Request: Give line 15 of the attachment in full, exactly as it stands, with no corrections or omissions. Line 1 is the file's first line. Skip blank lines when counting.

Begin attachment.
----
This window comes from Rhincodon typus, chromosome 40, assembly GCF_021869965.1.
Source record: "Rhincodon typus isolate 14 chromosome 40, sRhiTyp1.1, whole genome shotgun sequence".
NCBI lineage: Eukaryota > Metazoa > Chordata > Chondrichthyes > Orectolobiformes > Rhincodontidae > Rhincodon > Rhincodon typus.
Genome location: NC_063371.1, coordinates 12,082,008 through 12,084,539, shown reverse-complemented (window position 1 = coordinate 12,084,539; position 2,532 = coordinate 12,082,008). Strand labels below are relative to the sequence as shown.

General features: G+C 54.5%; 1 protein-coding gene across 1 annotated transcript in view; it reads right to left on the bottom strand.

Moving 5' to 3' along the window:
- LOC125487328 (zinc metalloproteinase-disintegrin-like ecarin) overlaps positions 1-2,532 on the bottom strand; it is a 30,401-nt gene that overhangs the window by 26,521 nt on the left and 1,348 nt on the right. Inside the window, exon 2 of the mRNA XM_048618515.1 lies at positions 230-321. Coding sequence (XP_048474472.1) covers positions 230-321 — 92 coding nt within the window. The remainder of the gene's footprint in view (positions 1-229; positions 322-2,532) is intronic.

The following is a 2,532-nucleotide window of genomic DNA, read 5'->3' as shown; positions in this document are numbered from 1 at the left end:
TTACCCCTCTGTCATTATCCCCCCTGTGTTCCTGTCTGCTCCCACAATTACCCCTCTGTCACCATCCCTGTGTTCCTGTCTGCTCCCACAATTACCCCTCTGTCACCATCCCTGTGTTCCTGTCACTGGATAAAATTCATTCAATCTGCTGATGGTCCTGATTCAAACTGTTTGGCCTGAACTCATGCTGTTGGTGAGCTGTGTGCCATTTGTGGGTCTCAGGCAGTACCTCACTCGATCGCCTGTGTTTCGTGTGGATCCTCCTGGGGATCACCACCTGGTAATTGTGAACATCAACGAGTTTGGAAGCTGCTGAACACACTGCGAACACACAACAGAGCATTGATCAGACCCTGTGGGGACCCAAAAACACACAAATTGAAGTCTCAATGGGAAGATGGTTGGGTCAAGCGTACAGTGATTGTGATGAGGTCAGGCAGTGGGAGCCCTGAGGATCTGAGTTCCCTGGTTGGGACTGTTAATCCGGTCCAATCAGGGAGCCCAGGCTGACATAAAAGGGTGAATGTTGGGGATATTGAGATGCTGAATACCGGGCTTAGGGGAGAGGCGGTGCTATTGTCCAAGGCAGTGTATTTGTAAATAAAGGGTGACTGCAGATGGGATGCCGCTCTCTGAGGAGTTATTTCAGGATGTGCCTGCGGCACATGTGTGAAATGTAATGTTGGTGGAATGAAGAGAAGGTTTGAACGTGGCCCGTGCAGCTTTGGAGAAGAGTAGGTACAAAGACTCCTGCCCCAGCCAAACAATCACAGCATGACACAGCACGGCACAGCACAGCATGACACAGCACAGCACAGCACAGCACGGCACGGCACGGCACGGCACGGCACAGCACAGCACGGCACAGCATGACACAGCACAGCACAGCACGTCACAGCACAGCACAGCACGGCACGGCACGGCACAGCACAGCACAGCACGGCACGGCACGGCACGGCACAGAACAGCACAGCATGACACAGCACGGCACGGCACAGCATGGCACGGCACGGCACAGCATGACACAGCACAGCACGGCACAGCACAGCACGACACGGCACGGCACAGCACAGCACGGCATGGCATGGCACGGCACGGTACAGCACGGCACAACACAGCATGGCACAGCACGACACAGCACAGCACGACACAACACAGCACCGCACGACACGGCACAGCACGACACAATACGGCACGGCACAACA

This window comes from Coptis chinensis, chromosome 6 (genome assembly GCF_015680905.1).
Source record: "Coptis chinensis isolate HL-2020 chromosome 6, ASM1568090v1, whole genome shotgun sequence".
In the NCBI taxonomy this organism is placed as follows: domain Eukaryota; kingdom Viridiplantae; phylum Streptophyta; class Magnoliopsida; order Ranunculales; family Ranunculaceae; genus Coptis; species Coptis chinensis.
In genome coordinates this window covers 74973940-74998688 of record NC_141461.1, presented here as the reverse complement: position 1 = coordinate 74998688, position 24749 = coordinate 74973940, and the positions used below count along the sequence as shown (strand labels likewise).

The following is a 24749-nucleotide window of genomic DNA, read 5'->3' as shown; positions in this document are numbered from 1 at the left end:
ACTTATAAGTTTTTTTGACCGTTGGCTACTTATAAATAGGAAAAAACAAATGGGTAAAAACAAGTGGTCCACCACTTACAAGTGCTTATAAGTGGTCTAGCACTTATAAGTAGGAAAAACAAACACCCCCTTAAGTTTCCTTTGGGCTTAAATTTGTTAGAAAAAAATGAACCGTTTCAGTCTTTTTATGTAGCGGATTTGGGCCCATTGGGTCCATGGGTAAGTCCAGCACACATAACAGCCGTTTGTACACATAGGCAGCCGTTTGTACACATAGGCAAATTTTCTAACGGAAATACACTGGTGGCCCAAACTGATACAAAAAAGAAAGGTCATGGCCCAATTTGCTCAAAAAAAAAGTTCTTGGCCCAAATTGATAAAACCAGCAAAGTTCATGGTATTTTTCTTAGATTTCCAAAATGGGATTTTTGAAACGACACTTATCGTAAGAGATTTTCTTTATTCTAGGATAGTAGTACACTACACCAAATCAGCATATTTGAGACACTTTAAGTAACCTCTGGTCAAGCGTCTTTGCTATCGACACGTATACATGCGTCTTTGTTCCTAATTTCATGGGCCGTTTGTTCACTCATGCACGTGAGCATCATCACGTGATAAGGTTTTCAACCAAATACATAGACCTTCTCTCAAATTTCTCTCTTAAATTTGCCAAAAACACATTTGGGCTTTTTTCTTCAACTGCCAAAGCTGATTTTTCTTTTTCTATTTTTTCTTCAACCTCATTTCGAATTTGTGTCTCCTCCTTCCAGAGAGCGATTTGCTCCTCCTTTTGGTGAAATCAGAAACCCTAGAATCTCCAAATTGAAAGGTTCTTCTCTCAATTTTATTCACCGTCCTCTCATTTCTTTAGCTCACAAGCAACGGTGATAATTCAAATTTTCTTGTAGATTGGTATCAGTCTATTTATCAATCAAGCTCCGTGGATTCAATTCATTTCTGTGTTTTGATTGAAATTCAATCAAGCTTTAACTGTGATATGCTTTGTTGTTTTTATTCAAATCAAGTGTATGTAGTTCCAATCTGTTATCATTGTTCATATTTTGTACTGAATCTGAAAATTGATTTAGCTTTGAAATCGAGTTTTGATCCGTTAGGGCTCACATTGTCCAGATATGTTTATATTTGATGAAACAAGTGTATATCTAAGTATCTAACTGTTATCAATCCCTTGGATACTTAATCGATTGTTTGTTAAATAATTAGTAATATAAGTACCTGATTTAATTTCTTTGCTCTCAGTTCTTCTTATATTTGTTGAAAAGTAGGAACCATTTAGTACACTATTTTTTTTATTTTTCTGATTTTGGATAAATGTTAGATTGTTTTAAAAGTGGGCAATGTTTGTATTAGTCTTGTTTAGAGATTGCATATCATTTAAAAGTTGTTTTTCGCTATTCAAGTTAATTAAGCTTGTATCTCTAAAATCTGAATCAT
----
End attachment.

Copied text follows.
ACTTATAAGTTTTTTTGACCGTTGGCTACTTATAAATAGGAAAAAACAAATGGGTAAAAACAAGTGGTCCACCACTTACAAGTGCTTATAAGTGGTCTAGCACTTATAAGTAGGAAAAACAAACACCCCCTTAAGTTTCCTTTGGGCTTAAATTTGTTAGAAAAAAATGAACCGTTTCAGTCTTTTTATGTAGCGGATTTGGGCCCATTGGGTCCATGGGTAAGTCCAGCACACATAACAGCCGTTTGTACACATAGGCAGCCGTTTGTACACATAGGCAAATTTTCTAACGGAAATACACTGGTGGCCCAAACTGATACAAAAAAGAAAGGTCATGGCCCAATTTGCTCAAAAAAAAAGTTCTTGGCCCAAATTGATAAAACCAGCAAAGTTCATGGTATTTTTCTTAGATTTCCAAAATGGGATTTTTGAAACGACACTTATCGTAAGAGATTTTCTTTATTCTAGGATAGTAGTACACTACACCAAATCAGCATATTTGAGACACTTTAAGTAACCTCTGGTCAAGCGTCTTTGCTATCGACACGTATACATGCGTCTTTGTTCCTAATTTCATGGGCCGTTTGTTCACTCATGCACGTGAGCATCATCACGTGATAAGGTTTTCAACCAAATACATAGACCTTCTCTCAAATTTCTCTCTTAAATTTGCCAAAAACACATTTGGGCTTTTTTCTTCAACTGCCAAAGCTGATTTTTCTTTTTCTATTTTTTCTTCAACCTCATTTCGAATTTGTGTCTCCTCCTTCCAGAGAGCGATTTGCTCCTCCTTTTGGTGAAATCAGAAACCCTAGAATCTCCAAATTGAAAGGTTCTTCTCTCAATTTTATTCACCGTCCTCTCATTTCTTTAGCTCACAAGCAACGGTGATAATTCAAATTTTCTTGTAGATTGGTATCAGTCTATTTATCAATCAAGCTCCGTGGATTCAATTCATTTCTGTGTTTTGATTGAAATTCAATCAAGCTTTAACTGTGATATGCTTTGTTGTTTTTATTCAAATCAAGTGTATGTAGTTCCAATCTGTTATCATTGTTCATATTTTGTACTGAATCTGAAAATTGATTTAGCTTTGAAATCGAGTTTTGATCCGTTAGGGCTCACATTGTCCAGATATGTTTATATTTGATGAAACAAGTGTATATCTAAGTATCTAACTGTTATCAATCCCTTGGATACTTAATCGATTGTTTGTTAAATAATTAGTAATATAAGTACCTGATTTAATTTCTTTGCTCTCAGTTCTTCTTATATTTGTTGAAAAGTAGGAACCATTTAGTACACTATTTTTTTTATTTTTCTGATTTTGGATAAATGTTAGATTGTTTTAAAAGTGGGCAATGTTTGTATTAGTCTTGTTTAGAGATTGCATATCATTTAAAAGTTGTTTTTCGCTATTCAAGTTAATTAAGCTTGTATCTCTAAAATCTGAATCAT